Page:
A designer who understands a woman's shape
If you've ever enjoyed one of designer Nicole Miller's carefully constructed creations, you might have General Electric to thank for that.
Miller's father, Grier Bovey Miller, worked for General Electric in Pittsfield as an electrical engineer where he designed a fire-control system for submarine-launch missions until he retired in 1987. According to an article published in New York Magazine in 1993, the designer credits her father's engineering mind for inspiring her career as a designer.
"My mother was always clothes-minded," says Miller in the article, of her French mother Jacqueline Mahieu "... But I have my father's mind. The way you figure out how to make something is engineering."
And figuring out the perfect cut of a dress is what the fashion designer and businesswoman would become known for in the fashion industry. That and a menswear line of graphic ties and boxer shorts that put her company on the map in the 1980s. Today, Nicole Miller's women's collection apparel is sold in more than 1,200 independent specialty stores and namesake boutiques in cities such as New York City, Los Angeles, Miami, Chicago, Atlanta, Philadelphia and La Jolla, Calif. Her fashion line is also sold in department stores such as, Neiman Marcus, Saks Fifth Avenue, Bloomingdale's and Nordstrom.
Miller was born in Fort Worth, Texas, in 1952. During her father's early years at GE, the family lived in several places, finally settling in Lenox in 1958, where the budding designer grew up with her sister and brother, Michele and Alan. But it was her French mother's aesthetic (Jacqueline was born in Paris, and met Miller's father during World War II, emigrating to the U.S. after the couple wed in 1946) that would later have a larger influence on her designs. Her mother never changed her citizenship, according to the New York Magazine article, and insisted her children have dual citizenship, dressing her daughters like little French girls.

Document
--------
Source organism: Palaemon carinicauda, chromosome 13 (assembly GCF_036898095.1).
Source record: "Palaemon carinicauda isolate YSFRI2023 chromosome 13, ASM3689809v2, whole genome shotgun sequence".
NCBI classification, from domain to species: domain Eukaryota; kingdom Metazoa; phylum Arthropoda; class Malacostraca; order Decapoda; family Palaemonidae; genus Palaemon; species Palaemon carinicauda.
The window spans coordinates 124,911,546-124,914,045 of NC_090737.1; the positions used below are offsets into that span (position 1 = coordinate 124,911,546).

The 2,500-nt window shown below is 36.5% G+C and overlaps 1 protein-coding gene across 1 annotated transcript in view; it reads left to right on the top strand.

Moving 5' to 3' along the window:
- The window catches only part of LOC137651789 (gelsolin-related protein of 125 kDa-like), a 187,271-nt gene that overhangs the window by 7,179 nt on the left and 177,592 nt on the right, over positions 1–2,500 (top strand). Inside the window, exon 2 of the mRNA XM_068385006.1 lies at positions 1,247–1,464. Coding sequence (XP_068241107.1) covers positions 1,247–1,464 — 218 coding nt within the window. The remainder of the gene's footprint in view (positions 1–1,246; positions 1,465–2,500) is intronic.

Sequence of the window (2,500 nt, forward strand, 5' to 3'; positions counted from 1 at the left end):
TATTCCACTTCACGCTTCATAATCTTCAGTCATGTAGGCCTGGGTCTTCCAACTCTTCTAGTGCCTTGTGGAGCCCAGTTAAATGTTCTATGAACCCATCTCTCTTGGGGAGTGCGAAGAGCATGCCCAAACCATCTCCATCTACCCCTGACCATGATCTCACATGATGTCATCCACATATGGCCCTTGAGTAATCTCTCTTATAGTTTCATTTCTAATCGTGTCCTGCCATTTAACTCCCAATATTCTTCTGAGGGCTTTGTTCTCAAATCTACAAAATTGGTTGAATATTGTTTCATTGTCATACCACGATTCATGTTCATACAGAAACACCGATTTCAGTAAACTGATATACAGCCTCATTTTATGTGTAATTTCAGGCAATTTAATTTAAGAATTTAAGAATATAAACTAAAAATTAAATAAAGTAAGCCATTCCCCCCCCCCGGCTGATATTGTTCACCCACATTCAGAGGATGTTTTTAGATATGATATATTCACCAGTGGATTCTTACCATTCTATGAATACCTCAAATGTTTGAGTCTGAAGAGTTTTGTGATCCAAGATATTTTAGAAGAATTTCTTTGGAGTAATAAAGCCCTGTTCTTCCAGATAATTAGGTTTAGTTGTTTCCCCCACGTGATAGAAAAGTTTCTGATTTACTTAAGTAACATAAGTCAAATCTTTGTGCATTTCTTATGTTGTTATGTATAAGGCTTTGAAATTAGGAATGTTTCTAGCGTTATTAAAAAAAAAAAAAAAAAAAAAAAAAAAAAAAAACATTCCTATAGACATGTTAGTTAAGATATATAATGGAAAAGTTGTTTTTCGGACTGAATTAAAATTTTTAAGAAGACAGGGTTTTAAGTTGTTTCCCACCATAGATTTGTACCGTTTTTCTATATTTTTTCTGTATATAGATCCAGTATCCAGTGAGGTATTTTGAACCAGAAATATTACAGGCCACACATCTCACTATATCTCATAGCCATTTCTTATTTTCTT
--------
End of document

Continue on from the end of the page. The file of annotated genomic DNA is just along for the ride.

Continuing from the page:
But it wasn't until Miller was 19 that she make her first trip to France. (Her mother was notoriously afraid of flying, so much so that Jacqueline's obituary in 2017 mentions that she still enjoyed traveling abroad despite that fact that she "never drove a car or flew in an airplane.") It was her sophomore year at Rhode Island School of Design and she arranged to spend a year in Paris to study at L'Ecole de la Chambre Syndicale de la Couture Parisienne. There, she learned the art of fabric drapery and the classical method of dressmaking.
"It was an haute couture school, and it was intensive," she says in the article. "I got incredible training in the aesthetics of clothing that I never would have gotten anywhere else. I think the cut of clothes is most important, and it's been instrumental in making my clothes sell."
Miller started working as the chief designer at P.J. Walsh manufacturer of dresses a few years after graduating. Bud Konheim, who was the company's president at the time, hired Miller. In 1982, Konheim and Miller collaborated to start the Nicole Miller company and in 1986, her first store opened on Madison Avenue. She married her husband, Kim Tiapale, in 1996 and the two have a son, Palmer. While Miller calls New York City her home, her sister, Michele Miller, still lives in Berkshire County and is owner and founder of BOLA Granola.
Nicole Miller's designs — best known for form-flattering dresses in bold colors and creative necklines — have been worn by many celebrities, including Anjelica Huston, Beyonce Knowles, Angelina Jolie, Brooke Shields, Jennifer Stone, Susan Sarandon and Eva Longoria.
— Lindsey Hollenbaugh, The Berkshire Eagle
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